The protein supplementation of cereals is desirable in many instances because cereals have low protein contents and are imbalanced in essential amino acid composition. As a result, cereal grains do not supply adequate protein for satisfactory growth of infants and children or for the bodily maintenance of adults.

The present and newly derived knowledge in these areas makes it possible to blend, mix or fortify one food material with others so that the resulting fortified mix has not only better nutritional quality but also attributes for consumer acceptance. The nutritional quality of sorghum and wheat, especially the former, is poor. Therefore, attempts have been made to fortify these cereals with legumes to make nutritionally superior and acceptable products [4].

The principal object of the present investigation was to prepare an improved pasta product enriched with protein and other nutritional components by blending Soyabean flour, Sorghum flour which has also good texture, shape, taste and all the attributes of the best pasta products [5].

Materials and Methods

Present investigation was conducted at the Department of Processing and Food Engineering, College of Agricultural Engineering & Technology, Junagadh Agricultural University, Junagadh.

Pasta machine

The Dolly pasta machine (Plate 3.1) manufactured by “La Monferrina” di A. Mascero and C. snc. Manufacturing company (Italy) was used for extrusion of pasta of Sorghum and Soyabean flour with five different blend ratios [6]. The machine had a pure, unalterable stainless steel structure. The main components of the machine were single phase 220V or three phase 380V electric motor, stainless steel tank with mixing shaft, stainless steel screw, dies for every type of dough and automatic dough cutter with speed variator and stainless steel blade and control panel (Figure 1).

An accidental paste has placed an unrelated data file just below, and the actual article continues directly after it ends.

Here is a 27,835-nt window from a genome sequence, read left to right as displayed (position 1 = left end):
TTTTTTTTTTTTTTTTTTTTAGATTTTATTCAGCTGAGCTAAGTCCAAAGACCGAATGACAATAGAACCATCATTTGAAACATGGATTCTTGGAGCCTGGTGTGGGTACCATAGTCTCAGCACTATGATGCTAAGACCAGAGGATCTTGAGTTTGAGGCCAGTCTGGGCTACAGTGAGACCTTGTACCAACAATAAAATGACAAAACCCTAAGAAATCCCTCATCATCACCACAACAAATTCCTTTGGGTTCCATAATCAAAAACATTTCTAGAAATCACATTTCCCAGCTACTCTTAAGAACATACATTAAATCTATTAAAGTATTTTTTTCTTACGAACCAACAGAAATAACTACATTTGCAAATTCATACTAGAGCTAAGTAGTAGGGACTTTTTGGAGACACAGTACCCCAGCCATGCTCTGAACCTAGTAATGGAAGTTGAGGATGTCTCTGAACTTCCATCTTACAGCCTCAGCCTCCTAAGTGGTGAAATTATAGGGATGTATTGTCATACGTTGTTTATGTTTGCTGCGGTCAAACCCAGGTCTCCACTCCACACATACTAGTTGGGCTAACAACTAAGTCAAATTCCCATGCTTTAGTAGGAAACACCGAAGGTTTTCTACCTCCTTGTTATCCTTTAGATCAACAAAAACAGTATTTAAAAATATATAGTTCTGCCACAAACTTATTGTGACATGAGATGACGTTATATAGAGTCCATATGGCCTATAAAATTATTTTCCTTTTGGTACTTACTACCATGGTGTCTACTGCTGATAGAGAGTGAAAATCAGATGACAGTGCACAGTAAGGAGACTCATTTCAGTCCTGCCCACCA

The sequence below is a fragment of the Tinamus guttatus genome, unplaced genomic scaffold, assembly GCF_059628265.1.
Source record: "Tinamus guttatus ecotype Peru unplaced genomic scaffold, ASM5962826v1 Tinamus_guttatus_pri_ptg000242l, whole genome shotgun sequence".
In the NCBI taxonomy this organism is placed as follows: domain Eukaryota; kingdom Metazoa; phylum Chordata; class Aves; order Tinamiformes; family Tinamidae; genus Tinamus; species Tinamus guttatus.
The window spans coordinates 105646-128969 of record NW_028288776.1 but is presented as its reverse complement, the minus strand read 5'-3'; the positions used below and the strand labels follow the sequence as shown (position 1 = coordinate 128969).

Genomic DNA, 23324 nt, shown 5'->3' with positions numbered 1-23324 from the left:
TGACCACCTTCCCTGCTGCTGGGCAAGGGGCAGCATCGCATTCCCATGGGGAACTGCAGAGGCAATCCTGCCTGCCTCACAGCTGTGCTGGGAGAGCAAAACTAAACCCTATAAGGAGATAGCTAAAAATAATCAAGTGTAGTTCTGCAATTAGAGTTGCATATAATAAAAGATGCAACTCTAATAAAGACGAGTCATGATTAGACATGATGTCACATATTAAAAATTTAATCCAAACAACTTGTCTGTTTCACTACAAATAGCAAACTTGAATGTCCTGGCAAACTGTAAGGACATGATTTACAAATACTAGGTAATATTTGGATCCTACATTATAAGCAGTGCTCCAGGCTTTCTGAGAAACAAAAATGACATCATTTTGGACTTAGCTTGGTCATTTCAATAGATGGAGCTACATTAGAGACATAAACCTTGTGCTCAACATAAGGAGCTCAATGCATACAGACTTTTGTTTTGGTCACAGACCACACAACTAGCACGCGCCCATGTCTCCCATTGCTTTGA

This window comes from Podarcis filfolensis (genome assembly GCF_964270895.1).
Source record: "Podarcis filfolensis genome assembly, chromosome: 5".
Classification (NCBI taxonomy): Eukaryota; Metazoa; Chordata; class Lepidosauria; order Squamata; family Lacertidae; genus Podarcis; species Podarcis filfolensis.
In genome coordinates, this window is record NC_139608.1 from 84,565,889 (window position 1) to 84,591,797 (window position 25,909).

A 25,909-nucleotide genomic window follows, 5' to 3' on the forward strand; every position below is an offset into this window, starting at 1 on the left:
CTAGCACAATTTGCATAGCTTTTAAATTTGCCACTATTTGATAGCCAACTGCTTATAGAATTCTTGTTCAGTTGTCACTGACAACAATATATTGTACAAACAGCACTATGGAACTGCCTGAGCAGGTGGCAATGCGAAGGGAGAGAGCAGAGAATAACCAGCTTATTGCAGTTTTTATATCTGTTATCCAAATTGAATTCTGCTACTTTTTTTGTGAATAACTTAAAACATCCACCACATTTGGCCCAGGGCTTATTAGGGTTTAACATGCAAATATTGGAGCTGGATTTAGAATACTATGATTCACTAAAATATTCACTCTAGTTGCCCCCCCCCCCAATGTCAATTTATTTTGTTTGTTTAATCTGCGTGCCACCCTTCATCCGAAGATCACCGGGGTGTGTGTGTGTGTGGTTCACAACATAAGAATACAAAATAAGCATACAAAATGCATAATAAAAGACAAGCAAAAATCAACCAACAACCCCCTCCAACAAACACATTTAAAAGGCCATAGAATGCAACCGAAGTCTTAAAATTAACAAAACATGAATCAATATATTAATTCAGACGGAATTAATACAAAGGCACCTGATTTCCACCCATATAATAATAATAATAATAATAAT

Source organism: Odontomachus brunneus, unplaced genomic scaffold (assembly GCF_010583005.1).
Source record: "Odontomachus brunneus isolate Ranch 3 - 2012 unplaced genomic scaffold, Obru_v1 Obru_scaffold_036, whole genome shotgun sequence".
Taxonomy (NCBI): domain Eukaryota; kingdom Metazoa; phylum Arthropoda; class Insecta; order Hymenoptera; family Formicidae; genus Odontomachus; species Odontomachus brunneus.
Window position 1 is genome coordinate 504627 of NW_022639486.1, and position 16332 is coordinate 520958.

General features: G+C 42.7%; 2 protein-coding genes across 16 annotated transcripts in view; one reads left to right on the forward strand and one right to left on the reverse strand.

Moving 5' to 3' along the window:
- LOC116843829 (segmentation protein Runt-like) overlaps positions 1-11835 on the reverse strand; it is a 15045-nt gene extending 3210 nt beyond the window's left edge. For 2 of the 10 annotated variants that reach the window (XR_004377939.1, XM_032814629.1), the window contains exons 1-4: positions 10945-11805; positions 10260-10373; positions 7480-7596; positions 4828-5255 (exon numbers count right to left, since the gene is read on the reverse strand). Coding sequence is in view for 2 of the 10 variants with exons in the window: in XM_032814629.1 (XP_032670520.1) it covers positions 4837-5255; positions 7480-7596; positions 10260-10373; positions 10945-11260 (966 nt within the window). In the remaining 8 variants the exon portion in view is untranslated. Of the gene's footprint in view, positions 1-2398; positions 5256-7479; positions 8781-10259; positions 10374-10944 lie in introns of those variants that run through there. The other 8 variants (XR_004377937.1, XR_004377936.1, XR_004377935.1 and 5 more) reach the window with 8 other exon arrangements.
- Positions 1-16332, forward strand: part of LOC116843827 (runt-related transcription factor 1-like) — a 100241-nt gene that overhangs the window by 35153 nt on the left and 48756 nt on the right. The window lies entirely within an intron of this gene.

Figure 1:Schematic view of Dolly pasta machine


Preparation of raw material

The required quantity of Soyabean, Sorghum and Maida were purchased from the local market. Soyabean and Sorghum were floured and sieved through 28 meshes while Maida through 48 mesh sieve. All the three flours were mixed together to prepare five different samples [7]. However, 15% (by weight) Maida was added rationally in all the five samples. While remaining 85% (by weight) of sample was prepared by taking different ratios of Sorghum and Soyabean flour as shown below

The ratios were,

a. 70% Sorghum +30% Soyabeanflour + Maida

b. 30% Sorghum + 70% Soyabean flour + Maida

c. 40% Sorghum + 60% Soyabean flour + Maida

d. 60% Sorghum + 40% Soyabean flour + Maida

e. 50% Sorghum + 50% Soyabean flour + Maida

Preparation of pasta

For the preparation of raw pasta, the mixing tank was filled with basic ingredients followed by addition of 31% (Garg, 2005) pure water in the flour and then safety cover was closed. The machine was started with kneading position. After kneading the material for about 15 minutes to get the homogeneous mix, the machine was set from previous kneading position to the extruding position. The material was extrudated in four different shapes using the four types of dies. Subsequently, pasta was allowed to dry in shed from moisture content approximately 30 to 9±1% (w.b).

The boiled pasta was prepared by placing the dried raw pasta into the boiling water. The cooking time was recorded when the center ring of the pasta became cooked. The cooked pasta was allowed to shed drying for 2 days [8]. Similarly, the dried raw pasta was fired in pure ground nut oil to get the fried pasta. The raw (dried), cooked (dried) and fried pasta were stored in polyethylene bags. One corresponding sample was taken from bag to measure physical, functional, biochemical and textural properties.

Sensory evaluation

Sensory properties are defined as those characteristics of food that are detected by the sensory organs. The production of finished food by the farmer or food processor implies that the consumer will accept these products that the product has a certain quality. Sensory attributes of quality guide the consumer in his selection food. Some common terms expressing these sensory sensations are appearance, colour, taste, texture, visual surface properties and overall acceptability.

Ten judges were selected for the panel to ensure uniform quality or to detect the difference in product quality between process and raw material from the faculty and staff member of department. All the members were trained to use score sheet and understand the criteria for evaluating the sensory attributes [9].